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How Vacant is Vacant – But What if it’s NOT Vacant?

Author: Chris Boggs

Vacant land, or what qualifies as vacant land in the homeowners' policy, is a common question for the VU. Two recent "Ask an Expert" questions specific to vacant land indicated the need to address the question again.

So, what is vacant land?

Unfortunately, there is no definition of vacant and the courts don't always agree. Essentially, vacant land is land "in its natural state." In essence, land is vacant when it is untouched and with no man-made improvements, additions (such as fences) or uses (such as for growing crops or cutting timber). The existence of trees is land in its natural state, unless there is a business exposure (including selling the timber). 

Here are links to a couple more VU articles on this topic:

But what if the land isn't vacant as described above, does that automatically mean there is no coverage if the location isn't specifically listed on the policy? Let's look.

The definition of "Insured location" includes a coverage extensions for premises away from the residence premises that requires review. Definition "6.c." applies to:
"c. Any premises used by you in connection with a premises described in a. and b. above;" 

Many explain "6.c." as a provision that extends coverage to locations such as self-storage facilities – which it does; but is that the sole use of this coverage extension? The first phrase is "any premises." Property (premises) not located adjacent to the insured's "residence premises" but used in connection with the residence premises qualifies as "any premises." If the insured has storage buildings and other such structures on that land, and there is no business operations (or other excluded operation), that is an "any premises" used in connection with the "residence premises" (which is the "a." referenced in the wording). It looks like coverage would extend to such locations.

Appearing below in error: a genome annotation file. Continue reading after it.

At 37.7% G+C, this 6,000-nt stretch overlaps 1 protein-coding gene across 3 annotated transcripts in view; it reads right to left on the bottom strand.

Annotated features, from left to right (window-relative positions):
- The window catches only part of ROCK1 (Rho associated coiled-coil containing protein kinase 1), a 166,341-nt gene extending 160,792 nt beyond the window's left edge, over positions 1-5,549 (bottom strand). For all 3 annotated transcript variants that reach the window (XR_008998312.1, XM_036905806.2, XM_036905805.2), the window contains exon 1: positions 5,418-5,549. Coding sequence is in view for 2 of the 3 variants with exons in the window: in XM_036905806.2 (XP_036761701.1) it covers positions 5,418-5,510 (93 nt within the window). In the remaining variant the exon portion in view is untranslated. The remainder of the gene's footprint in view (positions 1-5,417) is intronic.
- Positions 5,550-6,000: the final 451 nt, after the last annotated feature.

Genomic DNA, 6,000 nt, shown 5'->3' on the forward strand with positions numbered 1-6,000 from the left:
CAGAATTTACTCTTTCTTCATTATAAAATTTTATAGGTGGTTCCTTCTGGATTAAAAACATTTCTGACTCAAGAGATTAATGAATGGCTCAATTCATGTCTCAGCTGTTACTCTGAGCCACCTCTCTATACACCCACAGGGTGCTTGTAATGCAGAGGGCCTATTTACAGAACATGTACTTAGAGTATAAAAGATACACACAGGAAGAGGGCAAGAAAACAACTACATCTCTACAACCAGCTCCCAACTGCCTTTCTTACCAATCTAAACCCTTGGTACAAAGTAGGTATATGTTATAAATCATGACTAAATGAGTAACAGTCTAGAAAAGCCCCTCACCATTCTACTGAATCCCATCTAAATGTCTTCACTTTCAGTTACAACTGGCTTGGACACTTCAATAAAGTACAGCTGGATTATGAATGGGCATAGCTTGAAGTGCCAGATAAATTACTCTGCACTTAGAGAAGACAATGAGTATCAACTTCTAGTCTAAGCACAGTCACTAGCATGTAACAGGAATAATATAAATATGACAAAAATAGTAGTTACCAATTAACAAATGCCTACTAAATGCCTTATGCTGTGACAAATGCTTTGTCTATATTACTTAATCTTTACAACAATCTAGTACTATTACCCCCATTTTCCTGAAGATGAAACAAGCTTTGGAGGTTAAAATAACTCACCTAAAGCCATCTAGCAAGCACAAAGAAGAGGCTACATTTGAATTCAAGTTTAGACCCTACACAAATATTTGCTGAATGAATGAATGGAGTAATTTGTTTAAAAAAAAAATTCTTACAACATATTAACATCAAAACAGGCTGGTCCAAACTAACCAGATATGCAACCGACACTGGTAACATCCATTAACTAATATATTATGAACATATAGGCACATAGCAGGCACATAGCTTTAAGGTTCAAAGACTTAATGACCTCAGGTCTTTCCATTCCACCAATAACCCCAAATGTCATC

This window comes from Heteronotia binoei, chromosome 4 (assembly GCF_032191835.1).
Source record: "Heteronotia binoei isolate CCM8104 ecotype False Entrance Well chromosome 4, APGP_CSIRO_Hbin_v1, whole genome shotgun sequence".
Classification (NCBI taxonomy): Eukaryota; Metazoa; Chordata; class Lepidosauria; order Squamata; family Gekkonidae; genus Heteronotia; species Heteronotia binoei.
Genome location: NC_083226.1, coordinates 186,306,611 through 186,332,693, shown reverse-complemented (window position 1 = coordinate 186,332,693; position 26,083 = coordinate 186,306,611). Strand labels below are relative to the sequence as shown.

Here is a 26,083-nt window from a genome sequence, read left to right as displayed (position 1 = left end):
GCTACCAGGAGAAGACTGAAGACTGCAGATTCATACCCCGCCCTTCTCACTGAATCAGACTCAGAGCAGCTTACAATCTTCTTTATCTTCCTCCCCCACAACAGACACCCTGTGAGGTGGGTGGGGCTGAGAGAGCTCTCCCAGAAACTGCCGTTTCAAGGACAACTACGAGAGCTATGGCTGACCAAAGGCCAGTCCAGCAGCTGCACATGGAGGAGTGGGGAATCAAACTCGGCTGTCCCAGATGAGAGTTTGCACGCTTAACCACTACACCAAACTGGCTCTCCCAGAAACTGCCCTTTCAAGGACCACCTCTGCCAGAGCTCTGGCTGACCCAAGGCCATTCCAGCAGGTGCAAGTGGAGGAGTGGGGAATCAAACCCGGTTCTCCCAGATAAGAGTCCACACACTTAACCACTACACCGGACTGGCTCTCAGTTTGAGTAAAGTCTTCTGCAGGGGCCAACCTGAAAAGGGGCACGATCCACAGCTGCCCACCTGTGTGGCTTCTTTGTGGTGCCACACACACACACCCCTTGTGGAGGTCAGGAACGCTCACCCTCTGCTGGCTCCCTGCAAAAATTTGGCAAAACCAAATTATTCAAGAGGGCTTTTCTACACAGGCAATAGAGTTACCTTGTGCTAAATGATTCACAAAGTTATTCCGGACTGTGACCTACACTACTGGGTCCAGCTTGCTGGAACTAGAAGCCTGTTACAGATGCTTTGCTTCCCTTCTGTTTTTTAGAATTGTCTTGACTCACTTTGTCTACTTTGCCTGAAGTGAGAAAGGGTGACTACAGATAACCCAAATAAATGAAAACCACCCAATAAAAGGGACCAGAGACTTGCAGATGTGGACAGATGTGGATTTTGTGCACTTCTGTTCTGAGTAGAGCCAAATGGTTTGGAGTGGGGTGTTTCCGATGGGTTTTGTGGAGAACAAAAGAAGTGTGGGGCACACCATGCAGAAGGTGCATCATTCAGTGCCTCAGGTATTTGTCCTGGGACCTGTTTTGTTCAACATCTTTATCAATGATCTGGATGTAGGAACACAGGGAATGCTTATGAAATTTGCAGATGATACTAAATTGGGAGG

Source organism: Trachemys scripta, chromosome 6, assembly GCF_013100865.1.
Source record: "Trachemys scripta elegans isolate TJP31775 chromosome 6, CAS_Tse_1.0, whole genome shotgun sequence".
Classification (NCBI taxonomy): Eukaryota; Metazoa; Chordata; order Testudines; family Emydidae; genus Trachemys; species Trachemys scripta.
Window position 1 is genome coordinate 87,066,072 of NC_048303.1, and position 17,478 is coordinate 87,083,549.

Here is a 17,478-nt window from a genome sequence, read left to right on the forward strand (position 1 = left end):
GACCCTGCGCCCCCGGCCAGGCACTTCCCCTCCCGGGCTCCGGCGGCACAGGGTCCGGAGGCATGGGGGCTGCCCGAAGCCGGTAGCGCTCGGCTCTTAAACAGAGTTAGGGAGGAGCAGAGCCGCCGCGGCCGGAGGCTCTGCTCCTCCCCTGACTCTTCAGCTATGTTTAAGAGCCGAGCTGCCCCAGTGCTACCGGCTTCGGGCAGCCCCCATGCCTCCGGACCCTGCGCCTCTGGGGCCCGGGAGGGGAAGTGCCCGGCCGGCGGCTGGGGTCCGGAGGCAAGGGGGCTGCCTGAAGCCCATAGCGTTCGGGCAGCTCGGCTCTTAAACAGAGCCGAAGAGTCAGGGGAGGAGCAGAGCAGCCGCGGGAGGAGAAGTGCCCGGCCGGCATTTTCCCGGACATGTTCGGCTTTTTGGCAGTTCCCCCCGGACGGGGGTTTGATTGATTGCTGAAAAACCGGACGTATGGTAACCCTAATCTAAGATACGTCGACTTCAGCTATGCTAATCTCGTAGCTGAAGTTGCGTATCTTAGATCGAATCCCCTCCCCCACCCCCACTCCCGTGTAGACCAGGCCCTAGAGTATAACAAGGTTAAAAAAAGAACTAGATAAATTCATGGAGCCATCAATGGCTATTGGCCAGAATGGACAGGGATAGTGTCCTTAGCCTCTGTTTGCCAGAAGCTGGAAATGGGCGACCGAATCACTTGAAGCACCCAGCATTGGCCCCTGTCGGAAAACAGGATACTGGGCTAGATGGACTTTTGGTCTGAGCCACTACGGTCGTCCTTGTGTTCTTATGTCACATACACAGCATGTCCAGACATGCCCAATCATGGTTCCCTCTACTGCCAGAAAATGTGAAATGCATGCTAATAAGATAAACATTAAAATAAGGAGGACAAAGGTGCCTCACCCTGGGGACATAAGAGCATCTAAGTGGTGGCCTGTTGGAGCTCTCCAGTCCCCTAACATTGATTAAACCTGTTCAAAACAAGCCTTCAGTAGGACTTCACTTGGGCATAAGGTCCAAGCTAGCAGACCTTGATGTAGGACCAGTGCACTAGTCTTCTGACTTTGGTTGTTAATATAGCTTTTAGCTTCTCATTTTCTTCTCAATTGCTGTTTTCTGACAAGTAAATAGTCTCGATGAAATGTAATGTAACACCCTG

However, there is a specific liability exclusion that appears to preclude the needed coverage for such non-vacant land owned and used by the insured. Exclusion E.4. excludes coverage as follows:

4. "Insured's" Premises Not An "Insured Location"

"Bodily injury" or "property damage" arising out of a premises:
 a. Owned by an "insured";
 b. Rented to an "insured"; or
 c. Rented to others by an "insured";
that is not an "insured location"

Note that provision "c." within the definition of "Insured Location" extends coverage to premises "used" by the insured. The exclusionary wording applies to premises "owned" by an insured. "Used" and "owned" are not interchangeable and connote different relationships to the property.

Because of this more-than-semantic difference, if the land is not vacant - as described above or defined by the court - there is no liability coverage extended to the premises. The exclusionary wording applying to "owned" premises that is not an insured location applies to such property.

Regardless whether the policy "automatically" extends coverage to land away from the residence premises or not, you should not depend on the provisions of the homeowners' policy to extend coverage to any non-adjacent property (vacant or not). Always specifically list the location on the homeowners' policy if the underwriters allows it – this avoids any question of coverage.

Last Updated: March 31, 2017

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